Monday, November 15, 2010

De-accumulate - A Guest Post by Dave Jacobs

I’m not sure, but I think I heard it from Richard Foster in Celebration of Discipline. It’s a perfect word to describe a need for Christians of all occupations, but especially those who pastor smaller churches. The word I’m referring to is, de-accumulate. If I remember correctly, Foster used it in relation to living a more simple life. His premise is that we are manipulated by the media into believing that we need more things. As we give in to this lie we begin to accumulate. The more we accumulate the more what we accumulate controls us. Therefore, we have a need to de-accumulate in order to experience more freedom and simplicity.

If we are going to be the deeply spiritual people we want to be, and the type of pastors our people so desperately need us to be, we will have to de-accumulate unnecessary ministry responsibilities that take our time away from the nurture of our souls, the care of our families, and the preserving of our sanity. In order to de-accumulate we will need to delegate, settle, or abandon.

Delegate. If there is someone in the church that can do things we are doing at least 70% as well as we do them, hand it off to them. We should examine all the ministry duties we have accumulated on our calendars and see what we can share with others.

Settle. I once heard a conference speaker say, “Anything worth doing is worth doing poorly.” If in order to de-accumulate you need to settle for something of a lesser quality than you would like, then settle. Receiving a “B” on a test isn’t as good as an “A,” but a “B” is still pretty good. The rule of thumb is: do a few things well. If you can’t do great, then settle for well.

Abandon. Towards the end of my last pastorate I announced to my church that we were going to abandon any ministry or program in the church that could not be carried out by people who had a genuine passion for it. I was no longer going to stand before the church and say, “We’re going to do this…” and then recruit people to do “this” and then motivate people to keep doing “this”. Our church would only provide ministries led by and staffed by people with passion. People with passion seldom need motivation. I was prepared to nix such sacred cows as nursery, Sunday school, refreshments, multi-media, even the worship team if people did not step up to the plate. Know what? No ministry of any significance had to be closed down…even though I was willing to. In order to de-accumulate you may need to be willing to abandon certain responsibilities/ministries that fall on your shoulders.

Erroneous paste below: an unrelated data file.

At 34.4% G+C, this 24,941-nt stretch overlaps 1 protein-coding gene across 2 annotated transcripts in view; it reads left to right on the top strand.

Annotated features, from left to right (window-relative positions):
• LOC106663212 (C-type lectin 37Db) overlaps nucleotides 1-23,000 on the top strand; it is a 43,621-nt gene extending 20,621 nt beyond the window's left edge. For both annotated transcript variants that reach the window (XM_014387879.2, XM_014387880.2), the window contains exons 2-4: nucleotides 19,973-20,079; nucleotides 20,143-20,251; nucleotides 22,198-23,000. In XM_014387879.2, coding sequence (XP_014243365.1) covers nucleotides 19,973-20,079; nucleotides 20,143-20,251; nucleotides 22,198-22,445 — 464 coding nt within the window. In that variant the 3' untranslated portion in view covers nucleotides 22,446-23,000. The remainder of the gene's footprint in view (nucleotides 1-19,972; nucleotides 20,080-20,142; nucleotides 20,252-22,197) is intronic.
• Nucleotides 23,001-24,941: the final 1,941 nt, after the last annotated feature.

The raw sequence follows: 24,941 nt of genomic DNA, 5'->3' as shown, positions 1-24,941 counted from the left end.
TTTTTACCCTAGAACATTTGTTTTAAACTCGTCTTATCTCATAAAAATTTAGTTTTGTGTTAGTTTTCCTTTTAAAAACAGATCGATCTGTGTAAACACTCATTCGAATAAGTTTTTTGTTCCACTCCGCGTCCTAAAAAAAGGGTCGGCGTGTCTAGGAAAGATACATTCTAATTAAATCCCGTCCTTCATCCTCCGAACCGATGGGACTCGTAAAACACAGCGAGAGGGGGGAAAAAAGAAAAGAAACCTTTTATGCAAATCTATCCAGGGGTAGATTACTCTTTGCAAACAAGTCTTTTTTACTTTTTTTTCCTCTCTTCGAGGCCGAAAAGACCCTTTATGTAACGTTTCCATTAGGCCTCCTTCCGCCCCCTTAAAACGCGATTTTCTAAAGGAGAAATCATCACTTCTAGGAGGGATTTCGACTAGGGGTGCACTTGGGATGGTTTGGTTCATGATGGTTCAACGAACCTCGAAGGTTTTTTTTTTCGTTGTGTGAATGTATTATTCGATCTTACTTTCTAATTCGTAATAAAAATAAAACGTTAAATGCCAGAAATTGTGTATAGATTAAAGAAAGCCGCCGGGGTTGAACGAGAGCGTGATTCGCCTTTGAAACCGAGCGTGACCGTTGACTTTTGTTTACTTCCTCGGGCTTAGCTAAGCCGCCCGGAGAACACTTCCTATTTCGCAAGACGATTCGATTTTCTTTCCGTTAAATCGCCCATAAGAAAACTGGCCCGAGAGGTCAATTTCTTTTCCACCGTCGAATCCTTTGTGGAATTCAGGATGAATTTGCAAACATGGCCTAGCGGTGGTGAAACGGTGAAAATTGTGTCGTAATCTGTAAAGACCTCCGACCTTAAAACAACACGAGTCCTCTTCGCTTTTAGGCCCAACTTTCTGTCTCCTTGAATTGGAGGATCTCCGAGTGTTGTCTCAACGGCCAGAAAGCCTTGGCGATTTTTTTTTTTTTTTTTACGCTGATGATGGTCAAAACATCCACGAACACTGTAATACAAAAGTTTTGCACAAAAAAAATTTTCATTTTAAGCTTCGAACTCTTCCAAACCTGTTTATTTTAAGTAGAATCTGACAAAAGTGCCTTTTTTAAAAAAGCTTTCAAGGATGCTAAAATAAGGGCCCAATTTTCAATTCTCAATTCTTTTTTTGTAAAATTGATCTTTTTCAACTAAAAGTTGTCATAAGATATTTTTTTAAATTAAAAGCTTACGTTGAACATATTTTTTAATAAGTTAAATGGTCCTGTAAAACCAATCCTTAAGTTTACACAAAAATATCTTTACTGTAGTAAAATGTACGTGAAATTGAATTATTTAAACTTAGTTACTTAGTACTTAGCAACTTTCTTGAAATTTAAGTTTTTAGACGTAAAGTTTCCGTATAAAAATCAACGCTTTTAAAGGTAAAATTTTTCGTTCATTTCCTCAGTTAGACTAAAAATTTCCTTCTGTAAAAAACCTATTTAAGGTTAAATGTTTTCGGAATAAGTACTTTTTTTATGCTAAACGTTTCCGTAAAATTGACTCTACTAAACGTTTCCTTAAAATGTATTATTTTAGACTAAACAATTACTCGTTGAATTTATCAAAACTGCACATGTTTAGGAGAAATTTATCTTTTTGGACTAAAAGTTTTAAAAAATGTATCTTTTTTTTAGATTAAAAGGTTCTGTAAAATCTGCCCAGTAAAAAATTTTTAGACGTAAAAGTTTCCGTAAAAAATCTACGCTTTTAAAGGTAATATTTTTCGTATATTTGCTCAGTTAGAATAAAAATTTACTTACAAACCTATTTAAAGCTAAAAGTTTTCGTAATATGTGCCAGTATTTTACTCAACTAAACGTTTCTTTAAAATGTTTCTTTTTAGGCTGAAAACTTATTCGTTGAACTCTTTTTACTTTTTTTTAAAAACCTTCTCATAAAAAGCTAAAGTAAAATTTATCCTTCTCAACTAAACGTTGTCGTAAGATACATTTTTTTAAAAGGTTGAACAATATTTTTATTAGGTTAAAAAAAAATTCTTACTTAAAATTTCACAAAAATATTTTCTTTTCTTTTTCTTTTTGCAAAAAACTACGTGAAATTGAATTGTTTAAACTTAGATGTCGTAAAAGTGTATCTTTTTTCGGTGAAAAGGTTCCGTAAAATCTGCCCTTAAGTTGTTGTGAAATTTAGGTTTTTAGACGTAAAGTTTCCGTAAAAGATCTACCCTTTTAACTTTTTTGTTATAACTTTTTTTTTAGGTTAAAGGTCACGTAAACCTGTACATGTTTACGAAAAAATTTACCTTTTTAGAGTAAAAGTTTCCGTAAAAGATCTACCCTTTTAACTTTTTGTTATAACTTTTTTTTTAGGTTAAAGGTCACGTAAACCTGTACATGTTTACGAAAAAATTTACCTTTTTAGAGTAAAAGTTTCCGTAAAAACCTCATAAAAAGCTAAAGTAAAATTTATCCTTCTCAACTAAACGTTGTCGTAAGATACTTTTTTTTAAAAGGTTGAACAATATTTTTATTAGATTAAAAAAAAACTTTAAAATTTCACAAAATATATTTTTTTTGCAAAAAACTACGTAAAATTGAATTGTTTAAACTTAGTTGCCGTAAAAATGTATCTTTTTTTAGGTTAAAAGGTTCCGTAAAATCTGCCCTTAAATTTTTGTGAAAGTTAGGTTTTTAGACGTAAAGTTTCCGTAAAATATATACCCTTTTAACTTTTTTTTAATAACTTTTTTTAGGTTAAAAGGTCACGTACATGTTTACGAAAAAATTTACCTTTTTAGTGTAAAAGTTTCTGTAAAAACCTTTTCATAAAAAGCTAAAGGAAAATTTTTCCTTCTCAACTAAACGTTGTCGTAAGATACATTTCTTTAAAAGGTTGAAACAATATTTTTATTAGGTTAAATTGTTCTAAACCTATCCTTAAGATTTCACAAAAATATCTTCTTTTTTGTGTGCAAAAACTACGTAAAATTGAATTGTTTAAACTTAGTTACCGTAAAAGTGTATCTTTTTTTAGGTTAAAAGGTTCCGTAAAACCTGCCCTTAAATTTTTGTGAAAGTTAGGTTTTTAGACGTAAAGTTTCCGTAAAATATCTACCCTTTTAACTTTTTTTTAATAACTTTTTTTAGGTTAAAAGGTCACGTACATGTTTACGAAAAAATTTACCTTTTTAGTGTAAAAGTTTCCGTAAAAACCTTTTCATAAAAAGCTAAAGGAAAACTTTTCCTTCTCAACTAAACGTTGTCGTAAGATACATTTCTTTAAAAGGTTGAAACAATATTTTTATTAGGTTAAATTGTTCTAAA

If you want to live a happier, healthier, more spiritual life, you will need to de-accumulate. It will be scary at first, but you’ll get used to it. Your spouse will thank you for it, your kids will thank you for it, and your church will thank you for it…eventually…after they’re done thinking you’re a lazy, irresponsible nut-case. Blame me.

This guest post was written by Dave Jacobs. Dave operates where he coaches, consults and resources pastors of small churches.

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